Chipmunks are small squirrel-like rodents that are native to North America, although one species is also found in some European countries. There are 25 different species of chipmunk living in the North American forests.Many different kinds of chipmunks live in Idaho. There is the yellow pine chipmunk, the red-tailed chipmunk, the cliff chipmunk, the lesser chipmunk, and a few more. The majority of these chipmunks are small, with stripes of either brown, black, or white down their backs.
Chipmunk, © John J. Mosesso, courtesty /life.nbii.gov
Habitat: You will usually see chipmunks dwelling in coniferous forests (like ponderosa pine and Douglas fir forests), although they can be found in chaparral (brush). They can often be found among logs, brush and rocky outcrops, as well as brushy borders between subalpine forests and alpine tundra. They are fast-moving creatures, and they can quickly dart into their underground burrows when you approach them.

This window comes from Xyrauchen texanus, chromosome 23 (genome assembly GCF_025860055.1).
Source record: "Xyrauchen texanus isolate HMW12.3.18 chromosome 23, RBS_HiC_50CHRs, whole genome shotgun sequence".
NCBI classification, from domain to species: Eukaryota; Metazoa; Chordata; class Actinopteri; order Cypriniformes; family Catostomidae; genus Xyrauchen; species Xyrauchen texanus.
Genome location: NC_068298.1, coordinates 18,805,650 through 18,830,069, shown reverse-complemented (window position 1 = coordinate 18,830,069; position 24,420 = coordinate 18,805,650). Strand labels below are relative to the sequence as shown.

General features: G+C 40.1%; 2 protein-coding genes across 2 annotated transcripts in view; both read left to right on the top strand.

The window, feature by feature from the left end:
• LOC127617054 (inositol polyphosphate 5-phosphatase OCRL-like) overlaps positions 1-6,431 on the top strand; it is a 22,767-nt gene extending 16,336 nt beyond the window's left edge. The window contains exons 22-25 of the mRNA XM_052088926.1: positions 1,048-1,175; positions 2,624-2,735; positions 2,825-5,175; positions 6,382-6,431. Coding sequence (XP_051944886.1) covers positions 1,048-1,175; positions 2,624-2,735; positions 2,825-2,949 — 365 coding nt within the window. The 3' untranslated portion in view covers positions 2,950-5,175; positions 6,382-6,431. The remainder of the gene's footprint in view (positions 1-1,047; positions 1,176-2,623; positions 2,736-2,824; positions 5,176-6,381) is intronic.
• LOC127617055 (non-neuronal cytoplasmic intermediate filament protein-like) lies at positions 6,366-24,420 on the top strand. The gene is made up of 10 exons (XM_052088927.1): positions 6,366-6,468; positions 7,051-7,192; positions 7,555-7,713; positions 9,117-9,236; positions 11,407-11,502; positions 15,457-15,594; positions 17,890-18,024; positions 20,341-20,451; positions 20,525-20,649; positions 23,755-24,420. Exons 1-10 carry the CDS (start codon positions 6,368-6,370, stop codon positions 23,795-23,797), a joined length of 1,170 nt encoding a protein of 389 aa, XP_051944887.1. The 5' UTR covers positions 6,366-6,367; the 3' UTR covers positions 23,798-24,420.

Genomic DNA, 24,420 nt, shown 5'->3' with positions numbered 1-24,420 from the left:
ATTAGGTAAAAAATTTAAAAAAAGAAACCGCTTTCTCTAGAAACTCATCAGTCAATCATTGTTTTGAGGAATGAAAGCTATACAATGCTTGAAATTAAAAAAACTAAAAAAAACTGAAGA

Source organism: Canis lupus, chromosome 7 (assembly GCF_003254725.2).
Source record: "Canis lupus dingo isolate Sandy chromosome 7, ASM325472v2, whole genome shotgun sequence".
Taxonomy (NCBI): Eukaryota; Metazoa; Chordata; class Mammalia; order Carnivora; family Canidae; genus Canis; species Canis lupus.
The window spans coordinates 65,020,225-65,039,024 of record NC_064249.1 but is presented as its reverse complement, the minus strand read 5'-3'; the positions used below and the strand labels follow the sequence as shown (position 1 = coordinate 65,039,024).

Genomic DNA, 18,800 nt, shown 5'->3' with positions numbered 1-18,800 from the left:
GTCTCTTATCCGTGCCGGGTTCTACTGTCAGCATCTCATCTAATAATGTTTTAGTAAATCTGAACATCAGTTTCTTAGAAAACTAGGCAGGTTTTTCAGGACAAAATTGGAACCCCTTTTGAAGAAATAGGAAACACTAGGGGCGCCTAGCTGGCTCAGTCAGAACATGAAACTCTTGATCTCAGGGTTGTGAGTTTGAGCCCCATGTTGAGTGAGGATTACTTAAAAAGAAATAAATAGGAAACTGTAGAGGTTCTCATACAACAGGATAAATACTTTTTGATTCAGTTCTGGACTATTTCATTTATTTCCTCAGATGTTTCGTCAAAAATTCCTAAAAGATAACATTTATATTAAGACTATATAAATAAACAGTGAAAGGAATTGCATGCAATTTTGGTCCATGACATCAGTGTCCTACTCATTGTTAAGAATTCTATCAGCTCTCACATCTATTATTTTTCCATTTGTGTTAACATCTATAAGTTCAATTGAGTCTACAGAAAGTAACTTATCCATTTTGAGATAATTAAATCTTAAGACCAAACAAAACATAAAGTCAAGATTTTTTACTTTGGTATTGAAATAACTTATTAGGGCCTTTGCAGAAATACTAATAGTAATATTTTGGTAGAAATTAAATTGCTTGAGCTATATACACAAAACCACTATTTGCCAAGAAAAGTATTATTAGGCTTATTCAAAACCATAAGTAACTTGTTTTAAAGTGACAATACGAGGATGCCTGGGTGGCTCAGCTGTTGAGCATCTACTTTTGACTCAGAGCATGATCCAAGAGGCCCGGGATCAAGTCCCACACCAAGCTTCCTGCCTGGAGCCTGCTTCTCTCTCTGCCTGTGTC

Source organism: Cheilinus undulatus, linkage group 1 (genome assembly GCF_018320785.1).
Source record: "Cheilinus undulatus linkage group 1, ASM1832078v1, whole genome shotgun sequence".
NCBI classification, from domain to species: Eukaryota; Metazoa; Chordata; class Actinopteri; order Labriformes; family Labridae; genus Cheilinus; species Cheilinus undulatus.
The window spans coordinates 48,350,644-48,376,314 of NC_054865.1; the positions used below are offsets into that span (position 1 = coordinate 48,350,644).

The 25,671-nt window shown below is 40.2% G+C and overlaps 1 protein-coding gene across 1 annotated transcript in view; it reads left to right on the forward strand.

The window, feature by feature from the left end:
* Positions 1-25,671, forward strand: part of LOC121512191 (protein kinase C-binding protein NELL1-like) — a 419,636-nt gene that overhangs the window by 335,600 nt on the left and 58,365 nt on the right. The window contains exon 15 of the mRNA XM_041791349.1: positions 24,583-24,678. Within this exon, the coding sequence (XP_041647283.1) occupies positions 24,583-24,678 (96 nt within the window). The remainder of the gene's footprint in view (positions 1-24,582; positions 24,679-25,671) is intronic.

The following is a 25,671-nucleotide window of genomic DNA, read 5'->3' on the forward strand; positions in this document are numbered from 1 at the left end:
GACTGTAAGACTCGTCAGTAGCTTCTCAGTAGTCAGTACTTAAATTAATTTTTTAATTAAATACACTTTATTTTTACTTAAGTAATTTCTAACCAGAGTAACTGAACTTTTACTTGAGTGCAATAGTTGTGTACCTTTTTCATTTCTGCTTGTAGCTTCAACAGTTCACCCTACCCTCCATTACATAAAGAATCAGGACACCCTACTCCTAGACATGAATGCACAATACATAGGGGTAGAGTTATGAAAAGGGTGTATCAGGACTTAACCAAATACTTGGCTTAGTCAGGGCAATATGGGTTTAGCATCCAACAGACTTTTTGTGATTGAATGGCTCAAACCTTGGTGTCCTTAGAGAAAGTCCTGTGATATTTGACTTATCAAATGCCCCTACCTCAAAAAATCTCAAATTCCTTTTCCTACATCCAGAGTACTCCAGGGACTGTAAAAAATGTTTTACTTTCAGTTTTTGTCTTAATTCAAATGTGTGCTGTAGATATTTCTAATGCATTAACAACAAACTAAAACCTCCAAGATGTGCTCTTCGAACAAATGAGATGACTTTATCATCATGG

Food: Chipmunks eat a wide variety of wildlife like frogs, mushrooms, birds, eggs, plants, nuts, and seeds. In the autumn, the chipmunks begin to gather their winter food stash, which they store in their burrows to last them until spring. They also play a vital role in the forest eco-system by dispersing seeds from fruits and berries into the surrounding forest. The seeds then sprout and grow new fruit and berry plants.
Fun Facts: Chipmunks construct extensive underground burrows which can be more than 3.5 m in length and often have several well-concealed entrances to keep the burrow a secret from unwanted predators. Within the chipmunk burrow, the chipmunk sleeping quarters are kept extremely clean as the chipmunks keep nut shells and feces stored in separate tunnels.
Chipmunk, courtesy of U.S. National Park Service